Monday, July 19, 2004

There and back again: a few stories about stories

I'm stuck in the Baku office, waiting to cruise on out to the border town of Imishli. It's great to have the new hobby of writing meandering blog postings during my limited free time. I'd recommend it to anyone. Part of the fun part is coming up with various names for postings, or the website, in general. I could rename this blogsite to 'why I do the funky things I do.' Perhaps I could call it 'Road Trips to Nowhere: da Return.' I'm probably the only one who chuckles at my jokes, anyway, so I shouldn't expend too much brain-time thinking about it. But there are always more fun stories to tell. Unfortunately, some things aren't for general public consumption, so you'll just have to ask me when I get back.
Anyway, I ran into my friend Tarlan, this weekend. I actually should admit that I've kind of been looking for him since my first day, here. I would go to the local basketball venues on the shore of the Caspian Sea at night to see if he was hoping it up with his buddies. Unfortunately, he was never there. I found him on Sunday at the little downtown Lutheran church where various non-denominational Christians meet for services. So Tarlan is one of my heroes, and I need to explain why. He's a year younger than me, and was born in Chechnya. For those who don't know, one might want to avoid being born in Chechnya for various reasons. Tarlan told me last year how when he turned eight years old, he went through the ritual where a boy becomes a man. The Chechans do this by putting an automatic rifle in a kid's hands, teach him how to shoot things with it, and tell him he's a warrior. Without making any cultural judgements, I must say that this is a tough way for a kid to grow up. Tarlan remembers when guerilla fighters knocked on his family's door and recruited his Father to join their ranks. He never saw his Dad again; he died in the war with the Russians, over a year later. His older brother abandoned him and his mother, and they were forced to flee their war-torn town when he was 14 years old. They came illegally to Baku, and Tarlan's mother died shortly thereafter, and he was left with no family, home, or even official living status in either his native country or country of residence. He was, essentially, dead to all the world. At about this time, he tells me that he became a little bitter and even angry with life in general. I can’t imagine why. Why would God let his Father and Mother die? They had been good Muslims, had tried to raise him the way they thought was right. Such were the thoughts that ran through his head.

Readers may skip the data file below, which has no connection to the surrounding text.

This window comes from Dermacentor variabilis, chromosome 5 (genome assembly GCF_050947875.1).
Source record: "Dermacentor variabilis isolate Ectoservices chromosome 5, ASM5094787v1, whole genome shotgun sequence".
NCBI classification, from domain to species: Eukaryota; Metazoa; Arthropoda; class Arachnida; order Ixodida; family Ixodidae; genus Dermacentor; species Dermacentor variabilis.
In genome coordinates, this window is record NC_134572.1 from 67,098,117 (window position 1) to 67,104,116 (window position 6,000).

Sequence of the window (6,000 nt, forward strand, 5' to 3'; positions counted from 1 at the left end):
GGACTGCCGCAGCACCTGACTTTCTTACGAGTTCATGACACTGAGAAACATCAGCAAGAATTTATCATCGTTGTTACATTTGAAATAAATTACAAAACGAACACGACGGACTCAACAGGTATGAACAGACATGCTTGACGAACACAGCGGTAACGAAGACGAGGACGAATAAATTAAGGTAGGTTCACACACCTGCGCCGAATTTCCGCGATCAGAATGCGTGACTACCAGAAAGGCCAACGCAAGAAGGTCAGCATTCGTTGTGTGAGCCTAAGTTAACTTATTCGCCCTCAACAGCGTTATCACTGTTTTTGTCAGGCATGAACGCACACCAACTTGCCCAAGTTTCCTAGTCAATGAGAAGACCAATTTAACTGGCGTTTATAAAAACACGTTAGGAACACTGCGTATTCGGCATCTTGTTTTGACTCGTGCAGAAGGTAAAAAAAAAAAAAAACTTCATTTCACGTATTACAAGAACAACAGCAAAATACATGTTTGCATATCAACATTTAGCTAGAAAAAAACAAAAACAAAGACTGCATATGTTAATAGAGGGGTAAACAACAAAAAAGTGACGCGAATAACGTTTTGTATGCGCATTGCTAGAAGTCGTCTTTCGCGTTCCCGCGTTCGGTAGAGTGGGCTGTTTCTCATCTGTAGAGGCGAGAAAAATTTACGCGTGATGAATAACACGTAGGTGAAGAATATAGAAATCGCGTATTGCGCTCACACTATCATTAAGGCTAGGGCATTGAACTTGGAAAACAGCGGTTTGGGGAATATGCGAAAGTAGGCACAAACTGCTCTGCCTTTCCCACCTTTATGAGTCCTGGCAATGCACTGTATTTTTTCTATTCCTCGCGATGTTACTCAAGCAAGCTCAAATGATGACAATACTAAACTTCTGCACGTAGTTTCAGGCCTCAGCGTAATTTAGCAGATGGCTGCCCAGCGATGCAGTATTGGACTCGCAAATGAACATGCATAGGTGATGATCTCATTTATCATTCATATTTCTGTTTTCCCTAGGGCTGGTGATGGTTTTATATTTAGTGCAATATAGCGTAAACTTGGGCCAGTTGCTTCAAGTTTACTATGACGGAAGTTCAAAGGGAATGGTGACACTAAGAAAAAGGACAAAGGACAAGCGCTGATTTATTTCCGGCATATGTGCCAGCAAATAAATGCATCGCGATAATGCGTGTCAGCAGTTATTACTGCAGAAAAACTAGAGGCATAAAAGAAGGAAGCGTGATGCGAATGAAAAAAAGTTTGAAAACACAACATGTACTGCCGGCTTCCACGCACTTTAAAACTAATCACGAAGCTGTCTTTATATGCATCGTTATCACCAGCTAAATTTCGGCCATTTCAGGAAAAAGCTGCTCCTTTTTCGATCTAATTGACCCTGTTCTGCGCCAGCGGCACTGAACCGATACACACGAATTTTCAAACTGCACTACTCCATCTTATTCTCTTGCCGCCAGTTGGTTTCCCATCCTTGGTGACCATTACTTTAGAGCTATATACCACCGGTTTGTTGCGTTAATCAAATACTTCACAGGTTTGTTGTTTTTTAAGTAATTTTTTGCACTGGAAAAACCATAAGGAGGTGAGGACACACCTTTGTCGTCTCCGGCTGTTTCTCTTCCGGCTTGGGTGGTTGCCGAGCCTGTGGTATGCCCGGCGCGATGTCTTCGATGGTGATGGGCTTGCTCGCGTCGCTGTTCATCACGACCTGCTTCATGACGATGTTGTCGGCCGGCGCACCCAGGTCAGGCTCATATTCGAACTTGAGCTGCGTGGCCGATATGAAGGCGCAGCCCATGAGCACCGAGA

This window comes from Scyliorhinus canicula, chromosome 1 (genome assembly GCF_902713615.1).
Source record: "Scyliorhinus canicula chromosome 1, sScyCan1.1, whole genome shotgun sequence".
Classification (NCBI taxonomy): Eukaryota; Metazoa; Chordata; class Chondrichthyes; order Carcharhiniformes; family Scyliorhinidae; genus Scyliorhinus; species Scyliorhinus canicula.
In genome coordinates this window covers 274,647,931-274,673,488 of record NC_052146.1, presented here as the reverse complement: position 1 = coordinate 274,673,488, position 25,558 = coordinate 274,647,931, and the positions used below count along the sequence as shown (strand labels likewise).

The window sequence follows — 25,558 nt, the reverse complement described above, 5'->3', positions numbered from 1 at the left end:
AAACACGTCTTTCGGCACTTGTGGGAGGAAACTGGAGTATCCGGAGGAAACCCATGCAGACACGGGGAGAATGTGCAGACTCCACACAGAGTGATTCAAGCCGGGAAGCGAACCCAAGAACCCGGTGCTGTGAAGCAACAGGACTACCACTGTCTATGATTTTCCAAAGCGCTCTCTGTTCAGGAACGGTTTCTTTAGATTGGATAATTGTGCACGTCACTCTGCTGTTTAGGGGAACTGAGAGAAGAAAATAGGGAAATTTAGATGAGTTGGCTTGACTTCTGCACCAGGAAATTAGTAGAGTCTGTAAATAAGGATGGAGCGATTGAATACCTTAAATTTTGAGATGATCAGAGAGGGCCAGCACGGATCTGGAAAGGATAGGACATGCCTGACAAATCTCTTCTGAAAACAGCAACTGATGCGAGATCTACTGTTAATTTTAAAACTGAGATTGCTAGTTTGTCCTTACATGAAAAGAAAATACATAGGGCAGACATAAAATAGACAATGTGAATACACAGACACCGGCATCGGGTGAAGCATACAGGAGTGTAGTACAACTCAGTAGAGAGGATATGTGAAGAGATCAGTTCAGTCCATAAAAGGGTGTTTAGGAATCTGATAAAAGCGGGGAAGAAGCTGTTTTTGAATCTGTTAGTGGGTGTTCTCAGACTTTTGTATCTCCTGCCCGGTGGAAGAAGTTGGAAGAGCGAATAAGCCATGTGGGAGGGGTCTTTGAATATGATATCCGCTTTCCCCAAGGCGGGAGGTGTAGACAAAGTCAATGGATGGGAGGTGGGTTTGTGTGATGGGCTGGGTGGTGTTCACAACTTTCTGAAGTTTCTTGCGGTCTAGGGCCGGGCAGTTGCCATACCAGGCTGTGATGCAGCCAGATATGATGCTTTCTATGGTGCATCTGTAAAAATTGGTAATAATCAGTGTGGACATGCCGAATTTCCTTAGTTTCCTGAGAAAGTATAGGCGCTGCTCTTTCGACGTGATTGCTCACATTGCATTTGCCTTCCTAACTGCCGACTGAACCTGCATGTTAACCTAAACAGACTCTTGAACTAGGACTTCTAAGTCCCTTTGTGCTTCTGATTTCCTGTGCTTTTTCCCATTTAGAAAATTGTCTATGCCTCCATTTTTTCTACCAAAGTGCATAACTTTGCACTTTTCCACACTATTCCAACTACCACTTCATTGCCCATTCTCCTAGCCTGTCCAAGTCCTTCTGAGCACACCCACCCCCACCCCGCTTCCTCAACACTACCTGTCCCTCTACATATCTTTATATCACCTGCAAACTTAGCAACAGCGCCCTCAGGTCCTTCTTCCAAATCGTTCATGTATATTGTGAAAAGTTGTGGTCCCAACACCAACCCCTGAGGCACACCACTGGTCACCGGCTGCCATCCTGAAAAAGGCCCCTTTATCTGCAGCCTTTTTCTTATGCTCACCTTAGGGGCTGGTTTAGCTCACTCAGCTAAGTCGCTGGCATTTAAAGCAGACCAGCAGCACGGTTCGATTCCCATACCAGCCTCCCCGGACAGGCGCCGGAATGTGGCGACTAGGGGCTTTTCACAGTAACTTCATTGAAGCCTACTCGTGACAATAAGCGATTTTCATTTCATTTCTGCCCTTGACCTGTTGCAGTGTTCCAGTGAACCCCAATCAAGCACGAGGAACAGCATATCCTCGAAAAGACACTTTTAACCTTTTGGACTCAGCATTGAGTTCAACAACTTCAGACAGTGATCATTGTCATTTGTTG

I must point out, here, that I've heard a lot of sob stories in my life. There are lots of people who want to kind of feed off other people's pity; it's like priming the pump in preparation for solicitations for those things that life has robbed them of. Tarlan is no such person. He tells me these things without exaggerating or sugar coating his experiences. I ask, so he tells me straight. He says that during this time when he was feeling lonely and forgotten, he found some non-denominational Christians who took him under their wing, took him to Bible studies, and gave him a place to stay. Since then, he became a ‘reborn’ Christian, and very active in the local Christian community. Now he spends his time living with different friends, working various jobs, and just generally trying to improve himself. He does not imbibe in the normal societal ‘bads’ including alcohol, tobacco, or narcotics. He now speaks 6 languages like a native, including Azeri, Chechan, Russian, Turkish, and Dagestani. He’s worked for British Petroleum, ABC Computers, and various Internet Service Provider companies.
I’m not making a pitch for born-again Christianity in this blog, although I do see a lot of positive benefits in the lives of born-agains (Mormons are not even considered Christians by most people in the born-again flock). All I’m saying is that my friend can find real solutions to problems that would completely destroy the lives of most people. I really feel that this guy is a completely unique character who survives and succeeds because of his positive attitude, realistic view of the world, and ability to have faith in good things in spite of the bad that swirls around him.
My partner Kris and I met Tarlan last year when we sat in the back of one of the services at the Lutheran Church. After the service, a smiling young man walked up to us and introduced himself in perfect English and asked if we enjoyed the sermon. We spent that Sunday hanging out with Tarlan, and he showed us the best places to eat and relax. During our stay in Azerbaijan, we spent hours hanging out, playing hoops, going to the Turkish spas, and having religious discussions. I lost contact with him about 5 days before I left, and so was unable to maintain contact, over the last year, although I have thought of him rather often.